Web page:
Archives for February 20th, 2002

MOBILE PHONES TO REDUCE COURT DELAYS

Headlines, PublicNet: 20 February, 2002

A pilot project has been launched to reduce court delays and witness waiting times by improving communication between everyone involved in Crown Court cases. Currently a quarter of hearings are cancelled on the day they are due to go ahead, frequently because witnesses do not attend.The project uses the Internet and mobile phone text messaging to improve the sharing of information about court hearings between the court and other criminal justice organisations including the Crown Prosecution Service, the police, prisons, Probation Service as well as victims, witnesses, solicitors and barristers. The court clerk will record the progress of a case, such as “jury is sworn-in” or “prosecution has started”, directly onto a computer in the courtroom as it happens. This information can then be automatically notified to the criminal justice organisations and lawyers involved in the case in a manner of their choosing eg by e-mail, text message to a mobile phone, fax or pager.

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HOSPITAL BED SHORTAGE PUTS PATIENTS AT RISK

Headlines, PublicNet: 20 February, 2002

A continuing shortage of hospital beds is revealed in performance information published by the Department of Health. What has now emerged is that the shortage is not only affecting waiting lists, but it is also putting patients at risk through premature discharge from hospital.The increased patient risk is shown in the sharp rise in emergency re-admissions within one month of being discharged. Compared to the previous year re-admissions have risen by 1.7%, but this figure masks wide variations in performance. While the readmission rate is 4% in the best performing hospitals it is up to 9% in others.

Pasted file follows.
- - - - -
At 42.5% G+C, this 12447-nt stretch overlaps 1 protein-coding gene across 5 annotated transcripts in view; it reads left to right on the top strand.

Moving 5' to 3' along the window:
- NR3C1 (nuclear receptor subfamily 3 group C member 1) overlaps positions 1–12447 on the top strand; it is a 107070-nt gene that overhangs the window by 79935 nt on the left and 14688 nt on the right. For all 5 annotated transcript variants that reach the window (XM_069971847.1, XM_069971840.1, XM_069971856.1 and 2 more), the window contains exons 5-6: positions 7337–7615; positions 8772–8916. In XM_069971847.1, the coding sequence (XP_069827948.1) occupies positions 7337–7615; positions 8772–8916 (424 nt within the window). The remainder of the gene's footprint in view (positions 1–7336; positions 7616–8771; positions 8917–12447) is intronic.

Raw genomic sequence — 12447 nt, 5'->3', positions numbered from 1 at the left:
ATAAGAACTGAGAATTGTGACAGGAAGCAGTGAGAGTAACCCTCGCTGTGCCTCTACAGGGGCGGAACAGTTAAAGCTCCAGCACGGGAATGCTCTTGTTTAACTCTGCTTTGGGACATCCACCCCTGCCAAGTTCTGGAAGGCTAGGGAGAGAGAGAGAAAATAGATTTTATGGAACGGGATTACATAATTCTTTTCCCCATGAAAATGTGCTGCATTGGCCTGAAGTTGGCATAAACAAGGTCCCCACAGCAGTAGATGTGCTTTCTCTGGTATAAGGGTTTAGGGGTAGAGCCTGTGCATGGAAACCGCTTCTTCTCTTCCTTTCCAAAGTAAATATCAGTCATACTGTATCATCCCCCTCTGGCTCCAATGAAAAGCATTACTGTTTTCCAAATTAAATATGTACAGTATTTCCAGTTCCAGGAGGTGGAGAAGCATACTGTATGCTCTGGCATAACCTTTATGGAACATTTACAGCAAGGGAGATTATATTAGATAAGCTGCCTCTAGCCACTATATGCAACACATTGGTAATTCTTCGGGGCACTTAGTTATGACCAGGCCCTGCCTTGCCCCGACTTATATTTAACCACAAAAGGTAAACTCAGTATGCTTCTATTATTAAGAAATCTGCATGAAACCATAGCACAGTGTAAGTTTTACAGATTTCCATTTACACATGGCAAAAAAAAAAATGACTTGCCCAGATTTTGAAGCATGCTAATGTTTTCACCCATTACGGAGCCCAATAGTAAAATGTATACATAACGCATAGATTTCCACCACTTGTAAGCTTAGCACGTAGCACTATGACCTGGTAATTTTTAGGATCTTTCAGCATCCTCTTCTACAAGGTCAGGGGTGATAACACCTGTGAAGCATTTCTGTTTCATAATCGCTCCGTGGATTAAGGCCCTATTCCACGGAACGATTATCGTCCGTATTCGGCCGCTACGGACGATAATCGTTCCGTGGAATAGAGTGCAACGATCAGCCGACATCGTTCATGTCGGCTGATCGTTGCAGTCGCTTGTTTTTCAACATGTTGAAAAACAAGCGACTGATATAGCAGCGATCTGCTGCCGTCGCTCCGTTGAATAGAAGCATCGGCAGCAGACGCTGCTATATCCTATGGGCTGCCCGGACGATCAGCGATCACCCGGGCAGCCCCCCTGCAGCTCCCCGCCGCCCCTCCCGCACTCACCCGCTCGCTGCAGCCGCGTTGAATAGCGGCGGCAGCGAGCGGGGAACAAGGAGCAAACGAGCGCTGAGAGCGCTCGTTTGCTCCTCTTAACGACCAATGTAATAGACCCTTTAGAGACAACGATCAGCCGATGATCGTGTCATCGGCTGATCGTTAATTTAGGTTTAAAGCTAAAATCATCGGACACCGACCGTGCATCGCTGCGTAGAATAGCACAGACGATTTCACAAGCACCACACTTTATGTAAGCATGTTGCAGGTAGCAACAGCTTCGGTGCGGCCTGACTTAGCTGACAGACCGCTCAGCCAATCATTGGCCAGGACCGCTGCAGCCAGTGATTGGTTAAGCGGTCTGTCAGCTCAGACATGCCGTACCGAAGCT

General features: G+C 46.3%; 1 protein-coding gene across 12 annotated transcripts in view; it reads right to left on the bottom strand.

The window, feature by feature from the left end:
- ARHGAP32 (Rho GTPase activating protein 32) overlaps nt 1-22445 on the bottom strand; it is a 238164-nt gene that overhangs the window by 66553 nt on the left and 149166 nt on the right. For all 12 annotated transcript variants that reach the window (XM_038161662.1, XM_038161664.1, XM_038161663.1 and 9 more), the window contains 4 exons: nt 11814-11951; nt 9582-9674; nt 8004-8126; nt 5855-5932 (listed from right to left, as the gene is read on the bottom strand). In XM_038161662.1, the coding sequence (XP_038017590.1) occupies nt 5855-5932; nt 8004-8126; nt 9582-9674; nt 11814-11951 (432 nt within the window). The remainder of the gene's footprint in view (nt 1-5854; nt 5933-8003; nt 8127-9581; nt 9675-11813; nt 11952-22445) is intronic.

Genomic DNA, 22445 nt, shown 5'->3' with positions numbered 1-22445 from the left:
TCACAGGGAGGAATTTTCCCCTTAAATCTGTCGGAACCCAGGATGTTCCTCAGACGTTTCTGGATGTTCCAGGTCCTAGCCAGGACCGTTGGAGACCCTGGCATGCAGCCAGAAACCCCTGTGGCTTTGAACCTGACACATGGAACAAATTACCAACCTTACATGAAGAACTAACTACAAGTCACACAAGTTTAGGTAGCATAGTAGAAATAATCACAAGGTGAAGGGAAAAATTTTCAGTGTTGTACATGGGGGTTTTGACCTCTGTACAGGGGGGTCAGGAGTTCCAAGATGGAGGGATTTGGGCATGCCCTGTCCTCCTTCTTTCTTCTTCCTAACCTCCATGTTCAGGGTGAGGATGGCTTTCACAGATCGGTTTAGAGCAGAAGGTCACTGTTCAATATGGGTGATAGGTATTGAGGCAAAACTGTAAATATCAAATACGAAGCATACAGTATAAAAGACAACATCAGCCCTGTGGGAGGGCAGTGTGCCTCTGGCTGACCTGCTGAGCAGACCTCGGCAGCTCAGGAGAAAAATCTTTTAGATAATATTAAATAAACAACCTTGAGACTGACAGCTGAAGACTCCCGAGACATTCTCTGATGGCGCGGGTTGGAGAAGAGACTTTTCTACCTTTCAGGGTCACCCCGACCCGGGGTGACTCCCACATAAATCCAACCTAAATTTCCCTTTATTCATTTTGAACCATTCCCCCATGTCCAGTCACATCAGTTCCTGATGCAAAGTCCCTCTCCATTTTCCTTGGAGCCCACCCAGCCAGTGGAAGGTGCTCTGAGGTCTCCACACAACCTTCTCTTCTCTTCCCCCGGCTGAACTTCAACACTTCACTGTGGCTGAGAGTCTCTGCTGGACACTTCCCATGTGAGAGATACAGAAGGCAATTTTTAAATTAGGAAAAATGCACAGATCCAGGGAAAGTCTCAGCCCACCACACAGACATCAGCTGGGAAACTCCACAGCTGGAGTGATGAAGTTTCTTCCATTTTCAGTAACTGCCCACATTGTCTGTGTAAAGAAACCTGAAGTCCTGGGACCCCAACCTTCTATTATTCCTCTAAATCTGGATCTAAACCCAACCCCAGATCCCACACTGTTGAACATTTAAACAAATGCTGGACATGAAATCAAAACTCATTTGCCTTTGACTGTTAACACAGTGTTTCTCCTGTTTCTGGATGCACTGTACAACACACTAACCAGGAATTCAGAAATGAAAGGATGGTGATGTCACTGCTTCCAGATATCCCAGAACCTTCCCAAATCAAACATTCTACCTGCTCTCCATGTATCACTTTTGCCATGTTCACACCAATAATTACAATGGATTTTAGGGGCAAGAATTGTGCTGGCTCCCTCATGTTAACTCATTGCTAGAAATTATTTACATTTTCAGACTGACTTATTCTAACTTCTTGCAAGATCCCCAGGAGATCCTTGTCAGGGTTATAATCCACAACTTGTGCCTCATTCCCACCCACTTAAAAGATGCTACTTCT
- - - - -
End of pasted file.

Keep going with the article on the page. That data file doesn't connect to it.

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DIVERGENT IDENTITIES? PROFESSIONS, MANAGEMENT AND GENDER

Abstracts, PublicNet: 20 February, 2002

By Susan Miller, Roulla Hagen and Marie JohnsonThis article critically examines issues of gender in relation to the ‘professionalization’ of management, with particular reference to the National Health Service (NHS). It focuses on the Master of Business Administration (MBA) qualification and the role this plays in professional development of managers and clinicians. One MBA course, which has included a number of participants from the NHS and has attempted to include some recognition of gender issues, is used for illustrative purposes. The article raises important concerns about the implications of gender for NHS and other public sector professionals, and draws some conclusions about the ways in which management education might incorporate gender into the curriculum.

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